Don’t let a bad experience or heartbreak change the way you love
If someone doesn’t respect you but still expects to have access to your body, don’t sleep with them.
Before you get into a relationship, make sure you are happy with your partner as they are. If you can’t accept them, let them go.
I’ve chosen this post because over the past year, I read quite a bit about feminine energy and the knowledge I gained has allowed me to reflect on my relationship with feminine energy. In this post, I talk about my journey as well as my own personal understanding of feminine energy. There are a lot of experts on this particular subject online and something that didn’t sit well with me is that a few of them were encouraging women to be more feminine in order to gain the attention of the man they like. Women shouldn’t embrace feminine energy because it will get them a man, they should embrace it because it will give them the balance that they need in their lives. Also, both sexes need a balance of masculine and feminine energy in their lives in order to have better relationships with themselves and others. By reading about feminine energy, I was able to determine that I exhibited more masculine energy (more authoritative, always doing something etc), so in this post I share a few tips on how I have learned to tap into my feminine energy to create some balance in my life.
There’s still a lot of stigma in the black community surrounding mental health issues. So to mark the beginning of Black History Month last year (2020), I joined forces with Jenna from Jenna’s Worldview to talk about our own relationship with mental health as black women growing up in African and Caribbean homes. As a result of the Covid-19 pandemic, there is a mental health crisis happening at the moment so I think it’s really important to be open about your experiences with mental health whatever they may be. I also think that checking in with yourself as and when you can is important too. The stigma surrounding mental health can’t be reduced if we aren’t self-aware. Of course this post was written from the perspective of two black women, but whatever your race, if you are struggling with your mental health (particularly during these unprecedented times we are living in), don’t suffer in silence. Do seek help.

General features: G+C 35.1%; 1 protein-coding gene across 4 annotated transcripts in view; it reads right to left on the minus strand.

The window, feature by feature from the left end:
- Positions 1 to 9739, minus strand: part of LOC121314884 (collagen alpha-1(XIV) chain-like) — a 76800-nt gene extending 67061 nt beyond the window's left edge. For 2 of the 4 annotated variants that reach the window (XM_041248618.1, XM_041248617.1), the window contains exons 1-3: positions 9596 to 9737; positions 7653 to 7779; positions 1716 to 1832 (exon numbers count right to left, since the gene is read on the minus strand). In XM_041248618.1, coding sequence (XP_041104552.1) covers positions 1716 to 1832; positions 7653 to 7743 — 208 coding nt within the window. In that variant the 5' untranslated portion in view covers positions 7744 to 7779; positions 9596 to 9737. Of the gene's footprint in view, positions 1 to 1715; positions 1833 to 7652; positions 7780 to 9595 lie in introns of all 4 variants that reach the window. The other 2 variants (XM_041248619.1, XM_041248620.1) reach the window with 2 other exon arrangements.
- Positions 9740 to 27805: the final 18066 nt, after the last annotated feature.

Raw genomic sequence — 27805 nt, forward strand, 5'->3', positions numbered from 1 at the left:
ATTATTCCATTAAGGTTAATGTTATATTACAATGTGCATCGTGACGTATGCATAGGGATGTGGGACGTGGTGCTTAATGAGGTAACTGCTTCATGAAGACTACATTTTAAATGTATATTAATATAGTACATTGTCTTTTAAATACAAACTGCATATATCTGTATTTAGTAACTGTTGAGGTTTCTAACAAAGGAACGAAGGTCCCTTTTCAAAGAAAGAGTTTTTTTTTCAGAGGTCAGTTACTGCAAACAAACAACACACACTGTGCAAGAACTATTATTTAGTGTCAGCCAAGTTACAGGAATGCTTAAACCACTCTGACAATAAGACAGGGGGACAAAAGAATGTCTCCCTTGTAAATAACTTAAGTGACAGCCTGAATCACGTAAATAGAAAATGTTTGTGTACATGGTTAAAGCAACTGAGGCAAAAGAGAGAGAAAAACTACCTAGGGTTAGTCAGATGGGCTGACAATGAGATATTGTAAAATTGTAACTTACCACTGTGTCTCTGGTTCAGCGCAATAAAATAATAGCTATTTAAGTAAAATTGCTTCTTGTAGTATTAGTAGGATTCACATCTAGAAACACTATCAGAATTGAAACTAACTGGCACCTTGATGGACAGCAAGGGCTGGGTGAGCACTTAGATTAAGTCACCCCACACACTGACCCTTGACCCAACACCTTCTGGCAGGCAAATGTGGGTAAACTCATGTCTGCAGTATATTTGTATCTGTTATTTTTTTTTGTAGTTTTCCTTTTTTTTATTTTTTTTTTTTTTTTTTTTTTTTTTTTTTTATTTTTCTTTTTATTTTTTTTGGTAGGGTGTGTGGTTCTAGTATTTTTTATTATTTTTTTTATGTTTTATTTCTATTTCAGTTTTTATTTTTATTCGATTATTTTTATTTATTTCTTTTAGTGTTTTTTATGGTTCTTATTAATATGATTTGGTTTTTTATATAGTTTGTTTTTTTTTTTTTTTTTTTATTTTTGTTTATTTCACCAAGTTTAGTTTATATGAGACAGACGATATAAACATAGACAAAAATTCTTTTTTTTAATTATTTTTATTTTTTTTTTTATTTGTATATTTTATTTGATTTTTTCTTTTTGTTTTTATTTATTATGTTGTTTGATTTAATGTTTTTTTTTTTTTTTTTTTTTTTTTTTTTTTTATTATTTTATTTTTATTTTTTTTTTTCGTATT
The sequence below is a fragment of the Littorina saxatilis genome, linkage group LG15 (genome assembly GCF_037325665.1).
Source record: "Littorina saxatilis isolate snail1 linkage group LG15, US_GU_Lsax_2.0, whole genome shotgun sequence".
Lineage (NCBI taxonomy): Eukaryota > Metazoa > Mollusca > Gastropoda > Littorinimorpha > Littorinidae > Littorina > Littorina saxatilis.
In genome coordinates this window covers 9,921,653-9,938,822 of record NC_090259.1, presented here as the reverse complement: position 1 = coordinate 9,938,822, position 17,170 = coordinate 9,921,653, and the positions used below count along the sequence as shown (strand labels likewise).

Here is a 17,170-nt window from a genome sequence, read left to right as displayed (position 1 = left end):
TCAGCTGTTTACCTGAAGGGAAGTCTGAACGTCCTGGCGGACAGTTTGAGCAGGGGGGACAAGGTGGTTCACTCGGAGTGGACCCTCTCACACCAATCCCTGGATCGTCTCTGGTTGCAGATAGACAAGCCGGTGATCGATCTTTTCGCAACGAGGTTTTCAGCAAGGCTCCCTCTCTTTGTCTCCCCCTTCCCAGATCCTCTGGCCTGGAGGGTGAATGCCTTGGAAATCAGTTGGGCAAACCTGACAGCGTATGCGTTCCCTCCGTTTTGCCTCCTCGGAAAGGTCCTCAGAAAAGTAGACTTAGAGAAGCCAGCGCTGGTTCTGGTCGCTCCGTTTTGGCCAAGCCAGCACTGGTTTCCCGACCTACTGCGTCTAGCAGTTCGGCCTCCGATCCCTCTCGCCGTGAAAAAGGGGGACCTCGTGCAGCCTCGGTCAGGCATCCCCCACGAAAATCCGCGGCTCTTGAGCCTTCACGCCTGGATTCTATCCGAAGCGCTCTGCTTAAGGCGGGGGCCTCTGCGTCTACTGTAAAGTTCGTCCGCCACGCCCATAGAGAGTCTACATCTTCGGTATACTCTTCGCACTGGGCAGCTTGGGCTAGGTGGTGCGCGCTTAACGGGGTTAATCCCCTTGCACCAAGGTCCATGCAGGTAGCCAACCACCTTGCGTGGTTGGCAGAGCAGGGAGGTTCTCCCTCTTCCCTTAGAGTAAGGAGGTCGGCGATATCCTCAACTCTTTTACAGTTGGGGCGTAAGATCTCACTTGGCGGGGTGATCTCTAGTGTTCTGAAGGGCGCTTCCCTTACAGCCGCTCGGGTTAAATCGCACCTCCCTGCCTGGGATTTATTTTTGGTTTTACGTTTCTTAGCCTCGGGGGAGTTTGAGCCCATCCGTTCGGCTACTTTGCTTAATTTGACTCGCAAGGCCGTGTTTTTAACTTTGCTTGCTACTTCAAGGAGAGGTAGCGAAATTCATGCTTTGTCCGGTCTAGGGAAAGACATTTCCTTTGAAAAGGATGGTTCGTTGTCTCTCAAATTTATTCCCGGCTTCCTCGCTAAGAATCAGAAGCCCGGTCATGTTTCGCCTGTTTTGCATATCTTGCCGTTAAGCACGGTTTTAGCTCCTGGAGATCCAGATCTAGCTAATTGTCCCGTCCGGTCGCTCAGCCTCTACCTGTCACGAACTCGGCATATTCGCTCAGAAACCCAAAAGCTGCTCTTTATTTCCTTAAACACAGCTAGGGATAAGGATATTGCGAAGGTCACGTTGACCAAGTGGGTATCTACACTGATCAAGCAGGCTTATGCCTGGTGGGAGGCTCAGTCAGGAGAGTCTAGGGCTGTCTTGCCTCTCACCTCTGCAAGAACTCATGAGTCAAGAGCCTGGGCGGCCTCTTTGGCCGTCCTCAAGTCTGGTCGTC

There isn’t much to say about this post, but as I mentioned before, I’ve been really open about my life experiences with you all and writing a letter to my younger self was my way of taking my self-discovery journey to a whole new level. I felt like I was able to acknowledge all of the difficulties I had endured in life as well as how they’ve molded me into the woman that I am today. It can be so easy to run from our pasts, especially when we’ve been through some ish in our younger years but using it to reflect before you move forward can help a great deal. I’d definitely recommend writing a letter to your younger self. It doesn’t have to be long and it shouldn’t feel forced. Just tell your younger self what you feel they should know.
This was a hard post to write because I don’t think I’d spoken this openly about growing up in a single parent home and the impact that having an absent father had on my life. It took a lot of thought and self-reflection to share my truth and also advise other women whose fathers aren’t in their lives as well. I don’t think there’s anything anyone can say or do to heal the pain and dysfunction absent fathers cause their children. Through the years, I had to work on how to deal with mine (because nobody told me how to) because on reflection, I was conditioned to believe that the ‘get over it’ approach was the best way and it wasn’t. As the child of an absent parent, I think it’s important to look within, stop blaming yourself and make peace with your situation. Something else to remember is that the three things I’ve just mentioned do not happen overnight. If anyone is trying to rush your process, that’s a reflection of them and not you.